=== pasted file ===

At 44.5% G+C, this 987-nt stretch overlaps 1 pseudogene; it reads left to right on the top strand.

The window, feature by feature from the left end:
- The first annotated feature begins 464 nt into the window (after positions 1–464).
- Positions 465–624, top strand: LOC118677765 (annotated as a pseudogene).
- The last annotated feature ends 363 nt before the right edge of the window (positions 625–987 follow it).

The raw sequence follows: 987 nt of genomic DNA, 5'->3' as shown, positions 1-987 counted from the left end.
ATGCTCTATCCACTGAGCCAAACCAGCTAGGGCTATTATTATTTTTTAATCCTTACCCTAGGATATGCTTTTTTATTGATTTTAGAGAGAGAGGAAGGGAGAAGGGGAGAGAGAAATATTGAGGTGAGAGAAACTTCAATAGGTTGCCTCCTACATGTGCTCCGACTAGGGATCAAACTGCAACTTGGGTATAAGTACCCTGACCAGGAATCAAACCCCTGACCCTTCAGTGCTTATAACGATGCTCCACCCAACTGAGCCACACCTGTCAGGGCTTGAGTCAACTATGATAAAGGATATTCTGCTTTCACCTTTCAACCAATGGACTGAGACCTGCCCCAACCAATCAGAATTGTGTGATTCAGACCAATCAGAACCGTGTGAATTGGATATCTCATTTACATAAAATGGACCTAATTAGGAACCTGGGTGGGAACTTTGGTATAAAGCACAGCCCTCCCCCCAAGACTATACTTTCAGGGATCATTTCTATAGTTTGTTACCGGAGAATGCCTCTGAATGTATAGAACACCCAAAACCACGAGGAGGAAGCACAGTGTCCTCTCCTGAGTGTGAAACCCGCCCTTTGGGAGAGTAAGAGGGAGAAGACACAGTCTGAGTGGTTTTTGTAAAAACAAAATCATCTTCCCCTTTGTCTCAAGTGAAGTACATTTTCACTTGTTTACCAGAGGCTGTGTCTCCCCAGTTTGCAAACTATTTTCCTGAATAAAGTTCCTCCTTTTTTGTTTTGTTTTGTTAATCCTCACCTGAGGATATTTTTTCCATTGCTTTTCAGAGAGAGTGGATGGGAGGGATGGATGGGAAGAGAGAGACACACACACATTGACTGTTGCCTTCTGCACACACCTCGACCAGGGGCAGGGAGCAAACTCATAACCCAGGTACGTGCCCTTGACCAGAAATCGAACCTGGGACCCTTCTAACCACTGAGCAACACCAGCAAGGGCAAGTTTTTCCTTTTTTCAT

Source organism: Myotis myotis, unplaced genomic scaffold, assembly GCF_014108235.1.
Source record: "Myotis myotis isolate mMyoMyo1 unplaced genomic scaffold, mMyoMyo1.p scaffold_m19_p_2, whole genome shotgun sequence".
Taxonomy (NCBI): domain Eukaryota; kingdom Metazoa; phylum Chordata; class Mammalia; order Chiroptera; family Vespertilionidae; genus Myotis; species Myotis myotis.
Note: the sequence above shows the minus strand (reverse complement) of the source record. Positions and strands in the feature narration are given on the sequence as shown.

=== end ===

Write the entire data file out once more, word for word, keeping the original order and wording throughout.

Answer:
At 44.5% G+C, this 987-nt stretch overlaps 1 pseudogene; it reads left to right on the top strand.

The window, feature by feature from the left end:
- The first annotated feature begins 464 nt into the window (after positions 1–464).
- Positions 465–624, top strand: LOC118677765 (annotated as a pseudogene).
- The last annotated feature ends 363 nt before the right edge of the window (positions 625–987 follow it).

The raw sequence follows: 987 nt of genomic DNA, 5'->3' as shown, positions 1-987 counted from the left end.
ATGCTCTATCCACTGAGCCAAACCAGCTAGGGCTATTATTATTTTTTAATCCTTACCCTAGGATATGCTTTTTTATTGATTTTAGAGAGAGAGGAAGGGAGAAGGGGAGAGAGAAATATTGAGGTGAGAGAAACTTCAATAGGTTGCCTCCTACATGTGCTCCGACTAGGGATCAAACTGCAACTTGGGTATAAGTACCCTGACCAGGAATCAAACCCCTGACCCTTCAGTGCTTATAACGATGCTCCACCCAACTGAGCCACACCTGTCAGGGCTTGAGTCAACTATGATAAAGGATATTCTGCTTTCACCTTTCAACCAATGGACTGAGACCTGCCCCAACCAATCAGAATTGTGTGATTCAGACCAATCAGAACCGTGTGAATTGGATATCTCATTTACATAAAATGGACCTAATTAGGAACCTGGGTGGGAACTTTGGTATAAAGCACAGCCCTCCCCCCAAGACTATACTTTCAGGGATCATTTCTATAGTTTGTTACCGGAGAATGCCTCTGAATGTATAGAACACCCAAAACCACGAGGAGGAAGCACAGTGTCCTCTCCTGAGTGTGAAACCCGCCCTTTGGGAGAGTAAGAGGGAGAAGACACAGTCTGAGTGGTTTTTGTAAAAACAAAATCATCTTCCCCTTTGTCTCAAGTGAAGTACATTTTCACTTGTTTACCAGAGGCTGTGTCTCCCCAGTTTGCAAACTATTTTCCTGAATAAAGTTCCTCCTTTTTTGTTTTGTTTTGTTAATCCTCACCTGAGGATATTTTTTCCATTGCTTTTCAGAGAGAGTGGATGGGAGGGATGGATGGGAAGAGAGAGACACACACACATTGACTGTTGCCTTCTGCACACACCTCGACCAGGGGCAGGGAGCAAACTCATAACCCAGGTACGTGCCCTTGACCAGAAATCGAACCTGGGACCCTTCTAACCACTGAGCAACACCAGCAAGGGCAAGTTTTTCCTTTTTTCAT

Source organism: Myotis myotis, unplaced genomic scaffold, assembly GCF_014108235.1.
Source record: "Myotis myotis isolate mMyoMyo1 unplaced genomic scaffold, mMyoMyo1.p scaffold_m19_p_2, whole genome shotgun sequence".
Taxonomy (NCBI): domain Eukaryota; kingdom Metazoa; phylum Chordata; class Mammalia; order Chiroptera; family Vespertilionidae; genus Myotis; species Myotis myotis.
Note: the sequence above shows the minus strand (reverse complement) of the source record. Positions and strands in the feature narration are given on the sequence as shown.